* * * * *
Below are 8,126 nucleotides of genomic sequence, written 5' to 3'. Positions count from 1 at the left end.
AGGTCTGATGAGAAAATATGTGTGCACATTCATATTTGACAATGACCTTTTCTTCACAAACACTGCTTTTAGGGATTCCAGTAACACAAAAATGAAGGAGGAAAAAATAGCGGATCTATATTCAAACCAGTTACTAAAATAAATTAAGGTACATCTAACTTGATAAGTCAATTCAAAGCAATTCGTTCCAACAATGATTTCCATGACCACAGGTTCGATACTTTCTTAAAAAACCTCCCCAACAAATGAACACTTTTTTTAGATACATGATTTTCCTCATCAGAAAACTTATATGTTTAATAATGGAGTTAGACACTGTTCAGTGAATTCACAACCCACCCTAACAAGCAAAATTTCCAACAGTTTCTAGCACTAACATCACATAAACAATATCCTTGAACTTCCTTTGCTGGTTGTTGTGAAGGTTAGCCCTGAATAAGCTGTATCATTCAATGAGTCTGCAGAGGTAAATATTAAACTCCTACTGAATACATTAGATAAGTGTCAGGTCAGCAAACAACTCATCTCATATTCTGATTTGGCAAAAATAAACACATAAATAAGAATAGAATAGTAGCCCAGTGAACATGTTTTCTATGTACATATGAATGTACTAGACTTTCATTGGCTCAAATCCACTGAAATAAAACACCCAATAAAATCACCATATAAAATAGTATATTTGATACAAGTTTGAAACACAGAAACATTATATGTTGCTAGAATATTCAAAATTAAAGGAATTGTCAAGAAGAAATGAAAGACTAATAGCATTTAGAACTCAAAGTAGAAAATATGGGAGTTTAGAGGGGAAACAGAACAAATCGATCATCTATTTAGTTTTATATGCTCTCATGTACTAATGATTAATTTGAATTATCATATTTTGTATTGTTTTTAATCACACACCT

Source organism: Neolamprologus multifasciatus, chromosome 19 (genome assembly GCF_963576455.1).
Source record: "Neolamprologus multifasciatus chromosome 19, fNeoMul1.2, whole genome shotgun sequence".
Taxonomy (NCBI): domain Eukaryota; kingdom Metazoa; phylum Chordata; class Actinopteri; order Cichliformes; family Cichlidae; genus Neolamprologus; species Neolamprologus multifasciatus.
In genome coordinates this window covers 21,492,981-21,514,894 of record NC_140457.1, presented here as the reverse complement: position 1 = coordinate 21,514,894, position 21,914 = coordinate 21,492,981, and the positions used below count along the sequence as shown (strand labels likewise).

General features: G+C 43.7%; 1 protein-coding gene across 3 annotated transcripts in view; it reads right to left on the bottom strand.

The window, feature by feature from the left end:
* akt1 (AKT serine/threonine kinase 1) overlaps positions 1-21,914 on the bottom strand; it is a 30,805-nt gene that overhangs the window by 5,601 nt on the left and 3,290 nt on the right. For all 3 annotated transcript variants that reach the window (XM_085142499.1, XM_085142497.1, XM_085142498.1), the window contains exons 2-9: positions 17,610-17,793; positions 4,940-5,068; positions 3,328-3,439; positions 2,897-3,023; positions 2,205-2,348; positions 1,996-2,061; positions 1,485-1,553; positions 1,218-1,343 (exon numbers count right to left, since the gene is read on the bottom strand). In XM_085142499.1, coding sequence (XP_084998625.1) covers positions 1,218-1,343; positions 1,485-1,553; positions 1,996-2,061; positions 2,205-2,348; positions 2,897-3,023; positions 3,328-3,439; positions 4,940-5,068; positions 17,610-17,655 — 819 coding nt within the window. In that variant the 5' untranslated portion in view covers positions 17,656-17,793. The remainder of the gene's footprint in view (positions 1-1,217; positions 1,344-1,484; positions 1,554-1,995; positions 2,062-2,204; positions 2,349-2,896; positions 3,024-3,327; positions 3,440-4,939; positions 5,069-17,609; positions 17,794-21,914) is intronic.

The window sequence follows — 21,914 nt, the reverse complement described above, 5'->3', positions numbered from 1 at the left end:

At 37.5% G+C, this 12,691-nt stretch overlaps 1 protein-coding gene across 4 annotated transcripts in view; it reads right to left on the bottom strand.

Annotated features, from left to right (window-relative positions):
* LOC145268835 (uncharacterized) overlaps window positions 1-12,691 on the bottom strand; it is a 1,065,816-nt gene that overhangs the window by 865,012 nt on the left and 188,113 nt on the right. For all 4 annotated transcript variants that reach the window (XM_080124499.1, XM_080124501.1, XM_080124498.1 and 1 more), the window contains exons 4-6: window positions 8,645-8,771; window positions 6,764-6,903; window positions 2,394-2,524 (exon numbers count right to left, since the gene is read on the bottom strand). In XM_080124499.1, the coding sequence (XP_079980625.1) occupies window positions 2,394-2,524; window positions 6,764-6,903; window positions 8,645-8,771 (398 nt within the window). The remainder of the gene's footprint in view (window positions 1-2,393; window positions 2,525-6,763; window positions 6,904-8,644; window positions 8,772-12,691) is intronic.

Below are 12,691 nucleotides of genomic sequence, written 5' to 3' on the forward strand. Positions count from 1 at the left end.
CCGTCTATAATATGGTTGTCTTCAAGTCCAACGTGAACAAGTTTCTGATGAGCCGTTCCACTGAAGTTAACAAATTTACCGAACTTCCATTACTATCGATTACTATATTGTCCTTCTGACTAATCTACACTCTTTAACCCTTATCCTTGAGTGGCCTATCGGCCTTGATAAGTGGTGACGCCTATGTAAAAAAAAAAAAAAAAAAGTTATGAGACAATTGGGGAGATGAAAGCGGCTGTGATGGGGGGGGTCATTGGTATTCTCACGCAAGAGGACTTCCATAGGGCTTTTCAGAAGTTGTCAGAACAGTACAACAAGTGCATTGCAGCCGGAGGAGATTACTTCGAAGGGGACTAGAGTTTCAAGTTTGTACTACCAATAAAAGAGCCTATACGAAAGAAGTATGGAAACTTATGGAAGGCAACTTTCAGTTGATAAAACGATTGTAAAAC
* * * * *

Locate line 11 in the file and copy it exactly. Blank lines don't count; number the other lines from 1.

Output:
At 37.5% G+C, this 12,691-nt stretch overlaps 1 protein-coding gene across 4 annotated transcripts in view; it reads right to left on the bottom strand.